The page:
Vampire horror – Dunraven Road
Vampire horror: Dunraven Road is a refreshing change of pace from the bloated, sugary-sweet Twilights of this world. A novel about the often bittersweet pain of passionate love set against a backdrop of sadism, vampires, drug abuse and violent inhumanity.
To read Dunraven Road is to peer into the often anarchic world of today’s disaffected twenty-somethings. The novel revolves around a group of hedonistic friends – Zach, Kirsty, Sapphire, Justin and Paul. Zach is a local drug dealer who takes great pleasure in watching other peoples’ pain and suffering; particularly Paul’s, a drug-addicted artist at odds with the ‘normal’ world of nine to five endorsed by his estranged parents; and hopelessly infatuated with Sapphire. Put-upon Kirsty is desperately lacking in self-esteem and so grateful for Zach’s affection she ignores his sadistic nature to do anything he asks of her. While Sapphire, though aware of his many faults, is also firmly in his thrall. Love is blind and brutal – and Sapphire will do anything to be near her dark paramour; even if it means deceiving his best friend, well-meaning Justin. This then, is the human font Zach is able to draw upon. Even Justin, the only character with any sort of respectable job and therefore a future, partakes of the drugs he peddles – a thick, blood-like substance called red. And as for Zach? He simply wants to create a secret vampire cult and rule over a legion of followers. All this before the vampires even arrive.
There has been a great deal of vampire fiction floating about lately. Unfortunately, most of it has been watered down and puerile; the vampires poor shadows of the vile demons they once were. Not so in Dunraven Road. These vampires don’t want to be your lover. They don’t want to protect you or fall in love and initiate you into their world of eternal night. They would much rather rip your throat out and drink from you until you’re empty. The vampire has returned.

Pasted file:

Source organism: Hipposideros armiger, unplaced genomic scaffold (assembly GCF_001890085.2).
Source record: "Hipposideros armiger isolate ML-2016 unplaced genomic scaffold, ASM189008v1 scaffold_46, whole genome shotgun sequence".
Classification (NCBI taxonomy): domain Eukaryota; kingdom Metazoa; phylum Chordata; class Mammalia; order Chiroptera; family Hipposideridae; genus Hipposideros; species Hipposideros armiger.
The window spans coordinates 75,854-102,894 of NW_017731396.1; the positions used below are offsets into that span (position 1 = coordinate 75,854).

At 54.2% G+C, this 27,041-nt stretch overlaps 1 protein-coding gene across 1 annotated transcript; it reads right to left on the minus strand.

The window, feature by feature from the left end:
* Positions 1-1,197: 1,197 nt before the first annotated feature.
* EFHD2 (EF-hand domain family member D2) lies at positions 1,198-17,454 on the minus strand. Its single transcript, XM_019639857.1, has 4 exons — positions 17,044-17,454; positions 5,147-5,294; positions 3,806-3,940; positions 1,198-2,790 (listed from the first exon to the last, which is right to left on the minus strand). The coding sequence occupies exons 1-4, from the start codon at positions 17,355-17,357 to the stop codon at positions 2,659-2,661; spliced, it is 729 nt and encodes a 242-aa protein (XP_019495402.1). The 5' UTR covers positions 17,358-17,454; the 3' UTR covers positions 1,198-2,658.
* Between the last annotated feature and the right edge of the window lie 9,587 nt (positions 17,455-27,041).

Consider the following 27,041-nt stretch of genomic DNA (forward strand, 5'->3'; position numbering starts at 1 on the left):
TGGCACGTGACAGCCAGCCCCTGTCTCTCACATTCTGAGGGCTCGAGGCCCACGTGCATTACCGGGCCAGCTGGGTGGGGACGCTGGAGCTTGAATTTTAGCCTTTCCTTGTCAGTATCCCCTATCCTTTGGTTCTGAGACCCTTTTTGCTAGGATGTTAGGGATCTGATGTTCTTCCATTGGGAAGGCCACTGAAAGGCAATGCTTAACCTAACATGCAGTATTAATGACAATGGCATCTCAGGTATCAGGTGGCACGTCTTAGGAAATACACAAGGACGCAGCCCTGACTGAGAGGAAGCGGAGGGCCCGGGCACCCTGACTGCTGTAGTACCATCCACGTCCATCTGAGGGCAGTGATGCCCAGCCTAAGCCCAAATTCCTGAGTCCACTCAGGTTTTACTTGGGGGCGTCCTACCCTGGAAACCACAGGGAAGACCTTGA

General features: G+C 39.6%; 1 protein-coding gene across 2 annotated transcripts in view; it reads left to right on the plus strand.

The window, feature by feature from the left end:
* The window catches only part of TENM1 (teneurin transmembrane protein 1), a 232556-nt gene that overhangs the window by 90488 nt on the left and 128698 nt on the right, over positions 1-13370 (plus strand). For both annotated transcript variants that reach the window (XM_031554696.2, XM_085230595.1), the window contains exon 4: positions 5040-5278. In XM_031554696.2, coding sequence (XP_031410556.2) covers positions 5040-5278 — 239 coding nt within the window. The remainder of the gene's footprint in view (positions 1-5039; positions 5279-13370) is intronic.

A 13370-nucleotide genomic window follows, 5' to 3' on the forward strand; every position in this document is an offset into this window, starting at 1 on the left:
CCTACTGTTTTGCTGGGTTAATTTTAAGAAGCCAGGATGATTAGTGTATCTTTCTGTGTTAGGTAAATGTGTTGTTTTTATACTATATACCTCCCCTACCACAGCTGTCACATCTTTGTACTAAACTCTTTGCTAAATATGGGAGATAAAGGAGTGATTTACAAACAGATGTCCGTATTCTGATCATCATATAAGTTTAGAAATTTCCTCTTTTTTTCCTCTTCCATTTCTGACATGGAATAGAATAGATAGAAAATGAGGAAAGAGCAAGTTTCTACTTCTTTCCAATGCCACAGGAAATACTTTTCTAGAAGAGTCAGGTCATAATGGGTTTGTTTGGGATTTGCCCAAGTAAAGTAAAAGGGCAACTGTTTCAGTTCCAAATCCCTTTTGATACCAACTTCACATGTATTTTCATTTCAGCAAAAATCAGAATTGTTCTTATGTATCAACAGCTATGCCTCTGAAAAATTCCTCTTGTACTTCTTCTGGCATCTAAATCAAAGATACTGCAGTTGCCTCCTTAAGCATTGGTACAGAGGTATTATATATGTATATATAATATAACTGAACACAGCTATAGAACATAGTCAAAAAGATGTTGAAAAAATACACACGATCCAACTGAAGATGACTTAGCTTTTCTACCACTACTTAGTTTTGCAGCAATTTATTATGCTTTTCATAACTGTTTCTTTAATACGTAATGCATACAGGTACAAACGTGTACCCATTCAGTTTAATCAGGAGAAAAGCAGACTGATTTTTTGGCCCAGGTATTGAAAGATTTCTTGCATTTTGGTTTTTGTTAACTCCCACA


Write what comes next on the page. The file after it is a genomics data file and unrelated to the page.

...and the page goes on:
There are a great deal of characters to follow during the course of the novel, particularly once the ‘real’ vampires are introduced, but this isn’t necessarily a bad thing. Instead, the constantly changing point of view creates a fast-paced story, rich in a plethora of human emotion. I especially liked the vampire characters Dylan; and twins Ewry and Spratz. Dylan was a refreshing change to most modern creatures of the night, delighting in the kill and feeling no remorse or human guilt, yet remaining charismatic at the same time.
The evil vampires of The Ancient Order have an interesting back story, firmly rooted in the twenty-first century – an age when CCTV and DNA testing has made their night time activities all but impossible. A second group of vampires have found a way to survive without drinking blood, making them their mortal enemies. I would like to have seen the characters of The Ancient Order fleshed out further, as I was left wanting to know more about them and their mysterious, hidden lives.
The pace of Dunraven Road intensifies when Sapphire and Paul realise there are indeed real demons among them. Without wanting to give too much away, there are some shocks when certain secret identities are revealed and the conclusion sees Sapphire’s emerging powers come to the fore.
The epilogue may seem twee, even too good to be true after the explosive events it precedes, but I believe it makes a poignant statement about Dunraven Road’s core message. Most Gen-X’rs, once they’ve come through those turbulent, life changing years, ultimately want the security provided for them by their parents as they grew up. The flipside being there are those who did not grow up with that stability and have no guidance or point of reference to call upon, so they are still out there, struggling on.
Dunraven Road by Caroline Barnard-Smith is a refreshing change of pace from the bloated, sugary-sweet Twilights of this world. A novel about the often bittersweet pain of passionate love set against a backdrop of sadism, drug abuse and violent inhumanity – this will appeal to fans of real vampires with bite.
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